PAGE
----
Dreaming of emulating the legendary Washington lawyer Clark Clifford, Mr. Califano started a new firm together with several younger partners. The firm flourished, but he found himself unsatisfied with being restricted to the practice of law. Leading political figures variously urged him to run for the Senate in New York and New Jersey and for vice president on the independent ticket headed by John Anderson, but he declined all these opportunities. His young partners left, and he folded the rest of the firm into Dewey, Ballantine, the Wall Street firm where he had started out.

He left to establish and lead the National Center on Addiction and Substance Abuse, which found a home at Columbia University. During the 1990s, he applied his customary aggressiveness to wage two successful campaigns against his own afflictions, first colon cancer then prostate cancer.

Mr. Califano peppers his book with many surprising revelations. He tells us that Lyndon Johnson believed JFK’s assassination was not a one-man operation, as the Warren Commission concluded, but Fidel Castro’s revenge against Robert Kennedy’s attempts to eliminate him. He reports the contradiction between the glowing report Jimmy Carter gave him of his service as HEW secretary and the bad-mouthing account Mr. Carter gave to the press immediately thereafter. And he relates his advice to Alexander Haig, during Watergate, that President Nixon should burn the incriminating tapes.

He discusses his constant concern for his Catholic beliefs, which often led him to consult theologians. Fortunately, he and his chosen adviser found a mutually acceptable solution each time, whether it was the way he and his first wife dealt with a temporary problem of infertility, how he formulated regulations dealing with abortion, or the annulment of his 23-year-long marriage blessed with three children.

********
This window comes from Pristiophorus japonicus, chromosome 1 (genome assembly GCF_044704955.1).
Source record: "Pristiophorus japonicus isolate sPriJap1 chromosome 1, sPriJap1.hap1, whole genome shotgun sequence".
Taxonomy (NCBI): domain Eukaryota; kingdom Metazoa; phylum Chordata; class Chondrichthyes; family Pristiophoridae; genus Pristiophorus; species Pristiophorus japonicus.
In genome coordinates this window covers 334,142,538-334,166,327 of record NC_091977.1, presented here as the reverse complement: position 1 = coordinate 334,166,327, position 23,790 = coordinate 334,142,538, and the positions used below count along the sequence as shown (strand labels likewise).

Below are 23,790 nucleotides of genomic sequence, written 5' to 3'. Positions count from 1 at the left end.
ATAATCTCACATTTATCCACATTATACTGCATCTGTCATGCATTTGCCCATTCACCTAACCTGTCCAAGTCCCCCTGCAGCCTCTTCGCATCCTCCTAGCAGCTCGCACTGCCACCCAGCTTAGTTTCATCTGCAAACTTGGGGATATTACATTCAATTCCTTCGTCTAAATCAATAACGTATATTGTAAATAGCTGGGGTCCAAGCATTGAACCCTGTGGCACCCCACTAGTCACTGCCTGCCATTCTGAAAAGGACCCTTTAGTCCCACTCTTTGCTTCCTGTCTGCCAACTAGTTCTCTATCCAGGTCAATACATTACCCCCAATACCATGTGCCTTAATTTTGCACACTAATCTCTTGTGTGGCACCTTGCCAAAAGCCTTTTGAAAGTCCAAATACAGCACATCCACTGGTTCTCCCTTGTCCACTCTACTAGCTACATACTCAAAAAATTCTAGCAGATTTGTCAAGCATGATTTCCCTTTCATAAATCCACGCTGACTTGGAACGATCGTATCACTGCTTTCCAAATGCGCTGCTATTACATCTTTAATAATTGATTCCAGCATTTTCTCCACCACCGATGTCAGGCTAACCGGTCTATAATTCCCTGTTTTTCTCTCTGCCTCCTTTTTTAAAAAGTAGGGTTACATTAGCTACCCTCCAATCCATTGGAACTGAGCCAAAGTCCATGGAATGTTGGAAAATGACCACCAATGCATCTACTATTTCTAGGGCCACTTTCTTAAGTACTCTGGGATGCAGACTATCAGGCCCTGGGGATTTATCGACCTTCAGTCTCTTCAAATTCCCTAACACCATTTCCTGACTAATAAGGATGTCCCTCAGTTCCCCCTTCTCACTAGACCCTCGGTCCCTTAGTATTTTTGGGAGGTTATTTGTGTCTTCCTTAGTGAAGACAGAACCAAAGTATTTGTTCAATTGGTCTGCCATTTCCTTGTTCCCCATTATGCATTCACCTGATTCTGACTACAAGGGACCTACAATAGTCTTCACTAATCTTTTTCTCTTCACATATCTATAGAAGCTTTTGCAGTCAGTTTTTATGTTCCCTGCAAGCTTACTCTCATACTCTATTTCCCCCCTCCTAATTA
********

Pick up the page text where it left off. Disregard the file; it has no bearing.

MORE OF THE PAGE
Most interesting to the observer of American politics, though, is his reconciliation of the hardball tactics used by Lyndon Johnson and himself with the ends they sought and largely achieved. Looking back 40 years later, he describes the Great Society as “a revolution … Only at the dawn of the twenty-first century did historians — and Americans generally — begin to recognize how [LBJ’s] domestic achievements had reshaped the nation for the better.”

He quotes President Johnson’s eloquent remarks that “the essence of government lies with unceasing concern for the welfare and dignity and decency … of life for every individual.” Mr. Califano does not ask how those noble sentiments apply to dealings with political or legal adversaries.

Jeffrey Marsh has written widely on scientific topics and public issues ranging from nuclear strategy to social policy.